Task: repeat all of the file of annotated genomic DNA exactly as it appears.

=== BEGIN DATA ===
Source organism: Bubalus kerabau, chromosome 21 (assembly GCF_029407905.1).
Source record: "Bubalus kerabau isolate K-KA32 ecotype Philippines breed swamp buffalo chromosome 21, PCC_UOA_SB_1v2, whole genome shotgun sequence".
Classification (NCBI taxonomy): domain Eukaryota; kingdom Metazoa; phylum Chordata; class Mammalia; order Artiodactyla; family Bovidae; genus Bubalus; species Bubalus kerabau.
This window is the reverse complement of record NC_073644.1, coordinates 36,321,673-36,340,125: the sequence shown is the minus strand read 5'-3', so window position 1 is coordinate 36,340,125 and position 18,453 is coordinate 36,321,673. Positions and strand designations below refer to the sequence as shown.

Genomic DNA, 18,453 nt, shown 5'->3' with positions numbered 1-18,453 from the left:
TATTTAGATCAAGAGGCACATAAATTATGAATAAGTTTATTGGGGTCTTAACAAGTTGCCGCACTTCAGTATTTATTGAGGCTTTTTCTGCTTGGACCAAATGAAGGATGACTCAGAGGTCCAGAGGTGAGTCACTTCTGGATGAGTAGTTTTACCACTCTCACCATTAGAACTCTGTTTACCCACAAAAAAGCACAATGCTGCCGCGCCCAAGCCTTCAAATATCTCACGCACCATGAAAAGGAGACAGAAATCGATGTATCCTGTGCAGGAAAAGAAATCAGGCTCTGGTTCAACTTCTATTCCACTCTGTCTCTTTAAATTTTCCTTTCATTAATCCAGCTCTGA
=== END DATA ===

Source organism: Bubalus kerabau, chromosome 21 (assembly GCF_029407905.1).
Source record: "Bubalus kerabau isolate K-KA32 ecotype Philippines breed swamp buffalo chromosome 21, PCC_UOA_SB_1v2, whole genome shotgun sequence".
Classification (NCBI taxonomy): domain Eukaryota; kingdom Metazoa; phylum Chordata; class Mammalia; order Artiodactyla; family Bovidae; genus Bubalus; species Bubalus kerabau.
This window is the reverse complement of record NC_073644.1, coordinates 36,321,673-36,340,125: the sequence shown is the minus strand read 5'-3', so window position 1 is coordinate 36,340,125 and position 18,453 is coordinate 36,321,673. Positions and strand designations below refer to the sequence as shown.

Genomic DNA, 18,453 nt, shown 5'->3' with positions numbered 1-18,453 from the left:
TATTTAGATCAAGAGGCACATAAATTATGAATAAGTTTATTGGGGTCTTAACAAGTTGCCGCACTTCAGTATTTATTGAGGCTTTTTCTGCTTGGACCAAATGAAGGATGACTCAGAGGTCCAGAGGTGAGTCACTTCTGGATGAGTAGTTTTACCACTCTCACCATTAGAACTCTGTTTACCCACAAAAAAGCACAATGCTGCCGCGCCCAAGCCTTCAAATATCTCACGCACCATGAAAAGGAGACAGAAATCGATGTATCCTGTGCAGGAAAAGAAATCAGGCTCTGGTTCAACTTCTATTCCACTCTGTCTCTTTAAATTTTCCTTTCATTAATCCAGCTCTGA